- City Escape
Nau mai, welcome to Southland, New Zealand.
I have been fortunate enough to move to the south of New Zealand and I have seen plenty of amazing places to visit for a day full of adventure.
Today I’d like to share this secret spot I found just 47 kilometres from the centre city of Invercargill. For this trip, I’d encourage you to round up a friend or two, grab the keys to your car, take a picnic and get moving.
With your lunch packed, music playing, a friend in shotgun, you will be in awe of the green pastures of plentiful farmland move by your side as you whizz along the highway to the Catlins. With only 57,000 people living in Invercargill, these residents are spread far across the abundant fields of the south. The quiet and quaint nature of this area, make this part of the world undisturbed by the busy pace of many major cities of the north and give you peace and much tranquillity you can only find in these remote places. Fortunately, as a driver, you unlikely have to accommodate for traffic on this drive, with most tourists in New Zealand overlooking Southland as a destination to visit instead of travelling to the busy Queenstown or Fiordland region. This will make for an easy escape from the rural lands of Invercargill all year round.
Originally in the 1830s Fortrose was established as a whaling station. Many Europeans & Americans travelled from around the world to New Zealand to hunt this wild being. According to Wikipedia; Whaling is the process of hunting whales for their usable products such as meat and blubber, which can be turned into a type of oil that became increasingly important in the Industrial Revolution. The beginning industrial societies used whale oil in oil lamps and to make soap. So basically the whale had so much produced for powering the world at that time and they were almost hunted to extinction until whaling bans were implemented in many countries around the 1960s throughout the world.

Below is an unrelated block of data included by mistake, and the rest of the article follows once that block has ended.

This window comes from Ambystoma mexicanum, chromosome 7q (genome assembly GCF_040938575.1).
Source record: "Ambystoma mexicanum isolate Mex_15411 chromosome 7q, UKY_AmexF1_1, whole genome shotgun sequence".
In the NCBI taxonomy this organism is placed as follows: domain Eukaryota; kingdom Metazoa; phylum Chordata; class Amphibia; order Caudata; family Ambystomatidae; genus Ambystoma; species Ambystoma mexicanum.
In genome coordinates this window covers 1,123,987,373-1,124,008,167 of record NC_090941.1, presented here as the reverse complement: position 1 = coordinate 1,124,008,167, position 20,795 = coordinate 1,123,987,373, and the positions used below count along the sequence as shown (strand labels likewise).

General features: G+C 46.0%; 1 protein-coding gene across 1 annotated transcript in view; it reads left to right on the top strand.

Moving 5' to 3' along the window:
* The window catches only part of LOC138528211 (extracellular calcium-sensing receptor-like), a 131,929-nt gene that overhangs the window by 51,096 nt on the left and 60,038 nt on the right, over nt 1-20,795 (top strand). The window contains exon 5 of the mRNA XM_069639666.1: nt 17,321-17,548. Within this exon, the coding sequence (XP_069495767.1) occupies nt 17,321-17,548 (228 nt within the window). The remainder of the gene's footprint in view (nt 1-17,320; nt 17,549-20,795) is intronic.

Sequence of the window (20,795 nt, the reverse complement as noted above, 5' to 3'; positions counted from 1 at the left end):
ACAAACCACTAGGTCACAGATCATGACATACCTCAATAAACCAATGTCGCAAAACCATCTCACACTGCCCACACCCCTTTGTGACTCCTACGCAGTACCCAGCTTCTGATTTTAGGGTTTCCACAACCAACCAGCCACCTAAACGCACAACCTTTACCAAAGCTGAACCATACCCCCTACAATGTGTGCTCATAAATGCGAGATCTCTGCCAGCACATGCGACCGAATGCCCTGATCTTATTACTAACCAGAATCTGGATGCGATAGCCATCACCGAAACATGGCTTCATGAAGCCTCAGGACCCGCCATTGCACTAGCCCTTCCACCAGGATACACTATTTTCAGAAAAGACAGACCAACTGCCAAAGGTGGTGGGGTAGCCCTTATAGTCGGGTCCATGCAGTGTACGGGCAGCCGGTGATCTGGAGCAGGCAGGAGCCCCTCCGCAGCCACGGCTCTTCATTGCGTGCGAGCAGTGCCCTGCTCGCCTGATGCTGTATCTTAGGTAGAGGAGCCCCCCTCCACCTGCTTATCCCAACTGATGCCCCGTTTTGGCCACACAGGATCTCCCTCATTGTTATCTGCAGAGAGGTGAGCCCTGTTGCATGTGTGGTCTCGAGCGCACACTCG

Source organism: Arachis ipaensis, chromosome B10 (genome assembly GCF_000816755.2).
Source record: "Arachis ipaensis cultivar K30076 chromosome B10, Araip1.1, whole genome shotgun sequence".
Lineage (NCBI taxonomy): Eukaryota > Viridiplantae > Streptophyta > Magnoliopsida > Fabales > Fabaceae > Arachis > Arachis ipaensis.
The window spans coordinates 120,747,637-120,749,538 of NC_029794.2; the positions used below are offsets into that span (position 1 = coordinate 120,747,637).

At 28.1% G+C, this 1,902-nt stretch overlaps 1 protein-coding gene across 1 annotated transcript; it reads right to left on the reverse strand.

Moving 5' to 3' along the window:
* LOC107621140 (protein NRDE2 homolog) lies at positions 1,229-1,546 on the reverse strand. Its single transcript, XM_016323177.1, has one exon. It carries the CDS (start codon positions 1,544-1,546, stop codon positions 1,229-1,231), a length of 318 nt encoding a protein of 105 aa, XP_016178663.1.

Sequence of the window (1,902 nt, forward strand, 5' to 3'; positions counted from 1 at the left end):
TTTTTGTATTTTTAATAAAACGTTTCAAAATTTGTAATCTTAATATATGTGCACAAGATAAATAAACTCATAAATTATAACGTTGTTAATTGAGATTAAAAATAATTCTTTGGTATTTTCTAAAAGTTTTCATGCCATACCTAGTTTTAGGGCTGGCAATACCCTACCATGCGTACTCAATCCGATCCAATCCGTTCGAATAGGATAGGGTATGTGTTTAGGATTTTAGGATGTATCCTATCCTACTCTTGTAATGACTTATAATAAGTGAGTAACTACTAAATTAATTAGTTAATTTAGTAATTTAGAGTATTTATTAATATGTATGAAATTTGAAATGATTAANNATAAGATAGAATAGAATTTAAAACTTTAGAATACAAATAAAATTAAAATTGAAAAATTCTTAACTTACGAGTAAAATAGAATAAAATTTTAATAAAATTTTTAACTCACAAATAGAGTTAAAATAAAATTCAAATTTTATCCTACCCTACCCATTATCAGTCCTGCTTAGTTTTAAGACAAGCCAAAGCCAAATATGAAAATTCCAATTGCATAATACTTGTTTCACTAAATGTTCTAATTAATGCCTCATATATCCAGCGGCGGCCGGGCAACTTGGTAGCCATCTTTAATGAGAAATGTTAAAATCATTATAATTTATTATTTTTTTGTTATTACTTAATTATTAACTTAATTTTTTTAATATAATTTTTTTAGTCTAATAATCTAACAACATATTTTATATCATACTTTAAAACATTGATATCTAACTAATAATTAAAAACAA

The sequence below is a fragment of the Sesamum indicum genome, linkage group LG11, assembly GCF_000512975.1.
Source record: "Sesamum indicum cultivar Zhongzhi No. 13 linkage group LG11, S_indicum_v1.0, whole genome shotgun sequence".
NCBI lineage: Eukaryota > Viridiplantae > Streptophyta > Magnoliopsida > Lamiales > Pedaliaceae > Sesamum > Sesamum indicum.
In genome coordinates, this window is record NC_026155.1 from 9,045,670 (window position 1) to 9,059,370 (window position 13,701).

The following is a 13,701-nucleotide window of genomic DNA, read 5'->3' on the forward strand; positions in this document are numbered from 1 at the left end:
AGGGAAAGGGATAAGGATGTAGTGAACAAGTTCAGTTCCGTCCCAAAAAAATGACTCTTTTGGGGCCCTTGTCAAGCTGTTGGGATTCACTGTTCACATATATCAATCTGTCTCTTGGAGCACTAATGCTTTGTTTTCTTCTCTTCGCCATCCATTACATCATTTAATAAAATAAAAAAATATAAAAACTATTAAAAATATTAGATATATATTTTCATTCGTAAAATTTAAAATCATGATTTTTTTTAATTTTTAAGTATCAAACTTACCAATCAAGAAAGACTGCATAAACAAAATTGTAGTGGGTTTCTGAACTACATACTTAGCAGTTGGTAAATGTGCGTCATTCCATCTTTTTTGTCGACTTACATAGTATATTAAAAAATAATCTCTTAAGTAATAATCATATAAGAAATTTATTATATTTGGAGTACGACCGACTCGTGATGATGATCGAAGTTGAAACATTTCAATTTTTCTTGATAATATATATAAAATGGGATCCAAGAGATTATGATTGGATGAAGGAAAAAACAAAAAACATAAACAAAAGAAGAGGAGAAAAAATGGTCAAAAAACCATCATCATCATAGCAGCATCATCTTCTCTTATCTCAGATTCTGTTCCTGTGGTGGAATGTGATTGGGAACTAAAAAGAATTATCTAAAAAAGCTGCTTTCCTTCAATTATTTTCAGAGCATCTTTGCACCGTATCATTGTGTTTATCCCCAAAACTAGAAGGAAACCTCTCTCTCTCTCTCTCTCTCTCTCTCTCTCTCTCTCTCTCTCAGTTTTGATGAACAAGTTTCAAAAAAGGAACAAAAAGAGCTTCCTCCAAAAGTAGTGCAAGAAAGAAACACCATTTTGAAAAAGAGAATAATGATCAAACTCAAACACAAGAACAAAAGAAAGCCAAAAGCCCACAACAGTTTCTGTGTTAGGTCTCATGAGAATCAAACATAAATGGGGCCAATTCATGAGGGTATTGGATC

By 1875 Fortrose had become a very busy port with a new jetty being built that year and its main living was made out of exporting wool, grain and timber according to www.visit-newzealand.co.nz/catlins/fortrose.html
With the construction of the railroad through the Catlins in 1899, this port no longer saw much business and was then closed.
Today in the 21st century we can only imagine what this place would have looked like in the days of the whaling and as a busy port. As a tourist, we can all enjoy these fantastic views from this elevated cliff faces admiring this beautiful sand-swept beach below.
Most people are blown away by this place, quite literally, as most days the gusting winds of the south batter this exposed coast.
I hope this gives you some great reasons to plan a trip south to visit Fortrose.
I wish that you will enjoy this place as much as I did!
Thank you for reading.
Ka kite ano.